Stop Writing that Book Report! Write About TV and Music for Us Instead :)

Adults have dominated the conversation around popular movies, TV shows and albums for too long. Now, it’s your turn.

5 mins read

Every Sunday evening, HBO’s Euphoria takes over Twitter. Like clockwork, whether you watch the show or not, your timeline is flooded with rants about how unrelatable it is to certain high school experiences, unsolicited advice thinkpieces to its troubled characters, or snarky criticisms of their eccentric fashion choices. 

It is in this way, oddly, that we consume more film criticism from teenagers in their bedrooms than from New Yorker staff writers in their offices. The traditional cultural critic’s role is to stir mass conversation around the subject matter at hand; as long as the internet exists, anything we say about, well, anything, has the potential to go viral. You don’t need a column in a newspaper to tell the world how you feel. All you need is Wi-Fi. 

We live in a unique era where two things, long independent of one another, are true at the same time: there is a need for youthful voices, and those youthful voices actually have the means to be heard. 

Why aren’t they? Most of the time, it’s that they aren’t speaking. 

The idea of “participating in civil discourse,” feels a lot like Uncle Sam pointing at you with that larger-than-life finger of his and demanding that you enter an effort usually devoted to people twice your age. It’s understandable; people that look like our parents have long held the power to tell the stories that define our nation.  But more than ever, younger voices are vital to help make sense of the media we consume. What a 49 year-old New Yorker journalist sees when he sits down to write his weekly Euphoria review is a caricature of a too-young generation, steeped in their mishaps and begging to be psychoanalyzed from an outsider’s perspective looking in. What a 16 year-old high school student sees when he watches the same show is, quite simply, himself—as defined by an older director. One of the two can only add to speculation. The other can confirm whether it’s true or false.

Any time that we consume art, we form an opinion on it, whether we can immediately put it into words or not. It’s that slight tinge of annoyance you feel when a well-respected rapper uses the same rhyme scheme a little too much. That scoff you suppress under your breath when your parents are head-over-heels for overwrought ABC Family sitcoms. That ever-so-modest irritation you feel when your friends are raving at the lunch table about an album you really couldn’t have enjoyed less. We have to ask ourselves at some point: when will voicing our opinions not be a matter of who’s loudest at the dinner table, in the hallway, or in the comments section? A vast majority, if not all, of the people whose voices we most often hear speaking on our favorite shows, films and albums are decades older than the demographic most intently interacting with whatever art is in question. If that 49 year-old New Yorker staff writer can stir discourse around a show about life in high school, so can someone who is actually in high school—and they are.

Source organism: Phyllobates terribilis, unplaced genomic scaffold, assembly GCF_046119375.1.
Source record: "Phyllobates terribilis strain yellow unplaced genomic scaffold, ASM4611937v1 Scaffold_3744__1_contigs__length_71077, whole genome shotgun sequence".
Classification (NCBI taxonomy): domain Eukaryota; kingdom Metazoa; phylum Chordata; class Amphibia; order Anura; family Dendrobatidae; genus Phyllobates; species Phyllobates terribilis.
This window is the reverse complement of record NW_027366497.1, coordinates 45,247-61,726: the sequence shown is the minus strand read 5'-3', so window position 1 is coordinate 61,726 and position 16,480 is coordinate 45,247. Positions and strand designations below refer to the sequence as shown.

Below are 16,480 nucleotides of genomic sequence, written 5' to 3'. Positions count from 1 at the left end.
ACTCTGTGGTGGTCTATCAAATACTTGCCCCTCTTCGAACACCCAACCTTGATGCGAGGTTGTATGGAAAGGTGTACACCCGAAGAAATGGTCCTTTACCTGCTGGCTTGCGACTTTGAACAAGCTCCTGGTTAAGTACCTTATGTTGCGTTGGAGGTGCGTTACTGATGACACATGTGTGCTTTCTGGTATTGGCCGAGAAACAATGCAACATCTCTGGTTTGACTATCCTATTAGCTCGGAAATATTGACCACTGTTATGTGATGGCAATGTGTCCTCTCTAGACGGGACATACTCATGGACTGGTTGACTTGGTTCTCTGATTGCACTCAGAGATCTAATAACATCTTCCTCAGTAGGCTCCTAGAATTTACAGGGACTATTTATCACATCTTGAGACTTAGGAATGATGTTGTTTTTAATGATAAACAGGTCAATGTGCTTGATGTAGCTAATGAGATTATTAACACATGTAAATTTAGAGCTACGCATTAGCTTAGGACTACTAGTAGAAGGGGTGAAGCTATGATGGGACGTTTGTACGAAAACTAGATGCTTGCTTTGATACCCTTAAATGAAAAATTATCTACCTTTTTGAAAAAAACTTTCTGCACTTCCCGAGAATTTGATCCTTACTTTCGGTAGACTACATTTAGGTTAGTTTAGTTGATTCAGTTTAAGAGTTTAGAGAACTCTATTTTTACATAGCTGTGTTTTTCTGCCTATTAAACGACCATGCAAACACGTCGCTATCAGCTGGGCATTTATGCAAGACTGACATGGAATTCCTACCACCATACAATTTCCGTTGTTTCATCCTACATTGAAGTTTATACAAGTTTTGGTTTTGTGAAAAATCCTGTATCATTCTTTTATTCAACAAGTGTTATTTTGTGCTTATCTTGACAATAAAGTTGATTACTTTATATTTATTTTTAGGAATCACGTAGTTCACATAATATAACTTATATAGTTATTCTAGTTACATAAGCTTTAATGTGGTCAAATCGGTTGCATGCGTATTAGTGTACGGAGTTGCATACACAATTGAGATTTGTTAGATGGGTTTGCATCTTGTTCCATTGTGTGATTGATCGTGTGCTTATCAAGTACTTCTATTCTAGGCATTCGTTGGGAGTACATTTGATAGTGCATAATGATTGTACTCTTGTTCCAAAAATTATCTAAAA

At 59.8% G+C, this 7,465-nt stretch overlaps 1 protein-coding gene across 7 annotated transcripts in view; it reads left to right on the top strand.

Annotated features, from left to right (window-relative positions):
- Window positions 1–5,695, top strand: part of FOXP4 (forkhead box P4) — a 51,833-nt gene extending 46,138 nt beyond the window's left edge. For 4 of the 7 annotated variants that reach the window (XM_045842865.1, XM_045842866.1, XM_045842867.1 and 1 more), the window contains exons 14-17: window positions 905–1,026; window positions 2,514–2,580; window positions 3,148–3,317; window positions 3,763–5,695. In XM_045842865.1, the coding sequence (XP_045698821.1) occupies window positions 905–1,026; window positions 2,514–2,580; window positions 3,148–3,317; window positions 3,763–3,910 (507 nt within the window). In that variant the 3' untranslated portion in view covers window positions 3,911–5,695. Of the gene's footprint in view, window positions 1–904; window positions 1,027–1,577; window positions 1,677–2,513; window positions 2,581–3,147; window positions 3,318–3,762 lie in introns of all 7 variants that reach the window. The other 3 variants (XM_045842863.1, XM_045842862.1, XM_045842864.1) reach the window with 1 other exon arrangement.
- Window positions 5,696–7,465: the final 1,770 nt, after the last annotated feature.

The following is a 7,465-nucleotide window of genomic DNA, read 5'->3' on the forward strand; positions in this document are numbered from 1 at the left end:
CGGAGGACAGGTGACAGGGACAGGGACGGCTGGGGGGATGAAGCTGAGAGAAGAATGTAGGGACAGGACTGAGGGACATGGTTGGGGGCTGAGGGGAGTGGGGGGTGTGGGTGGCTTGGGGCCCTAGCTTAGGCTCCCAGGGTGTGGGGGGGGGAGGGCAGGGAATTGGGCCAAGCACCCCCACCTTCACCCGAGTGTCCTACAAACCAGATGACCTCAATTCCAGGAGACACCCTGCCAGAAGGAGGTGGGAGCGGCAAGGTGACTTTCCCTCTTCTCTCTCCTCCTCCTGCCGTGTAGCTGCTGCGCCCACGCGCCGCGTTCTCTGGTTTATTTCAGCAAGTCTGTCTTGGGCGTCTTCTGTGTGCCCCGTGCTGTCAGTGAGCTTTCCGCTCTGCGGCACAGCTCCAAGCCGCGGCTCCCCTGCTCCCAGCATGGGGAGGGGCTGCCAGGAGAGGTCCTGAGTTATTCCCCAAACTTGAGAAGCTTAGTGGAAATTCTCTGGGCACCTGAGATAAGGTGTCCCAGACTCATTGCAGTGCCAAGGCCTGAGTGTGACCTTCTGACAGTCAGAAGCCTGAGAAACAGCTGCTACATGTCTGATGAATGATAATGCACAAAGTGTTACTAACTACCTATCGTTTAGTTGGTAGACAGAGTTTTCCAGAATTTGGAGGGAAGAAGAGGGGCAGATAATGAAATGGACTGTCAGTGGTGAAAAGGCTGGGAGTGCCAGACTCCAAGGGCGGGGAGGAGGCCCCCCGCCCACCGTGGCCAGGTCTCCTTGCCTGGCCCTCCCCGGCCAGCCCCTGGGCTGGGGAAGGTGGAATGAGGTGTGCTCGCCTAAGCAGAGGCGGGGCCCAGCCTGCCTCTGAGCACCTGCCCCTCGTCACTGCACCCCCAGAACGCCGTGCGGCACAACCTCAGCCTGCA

If you’ve heard a song, watched a show, seen a comedy sketch, read a book, or anything in between, we—and the rest of the world—want to hear your thoughts. What did you feel? How applicable was it to your life? Do you think there’s a larger conversation to be had? Do you not really know what you felt, but you know you didn’t like it? Well, you can be the one to start the conversation. 

Interested in writing a review for us? We’d love to hear from you! Please see our list of this month’s premieres and our content review guidelines. Once you’ve chosen what to watch, email your 600-800 word submission to info@kidizenship.com. Try to hit on these three core subjects in your piece:

  1. Entertainment – How did you feel watching it? What stood out to you? Would you recommend it to others?
  2. Portrayal – What issues were addressed? How are those issues typically portrayed in media?
  3. Facts – How do the issues portrayed relate to debates today? Were the issues represented factually?

Cierra Lockett

Cierra Lockett is a graduate of Vanderbilt University and Loyola Marymount University with an MFA in Writing & Producing for Television. Raised in Memphis, she currently works in Los Angeles as a Production Coordinator in the MTV Entertainment Group at ViacomCBS, where she supports TV movies and series from prep to premiere. She loves culture, food, and trivia and board games. (She/her)

Samuel Hyland

Samuel Hyland first-year at Vanderbilt University planning to major in English. He was raised in New York and writes about arts and culture. When he isn't fighting off sleep at campus libraries, he can be found silently praising local squirrels for their work ethic. (He/him)

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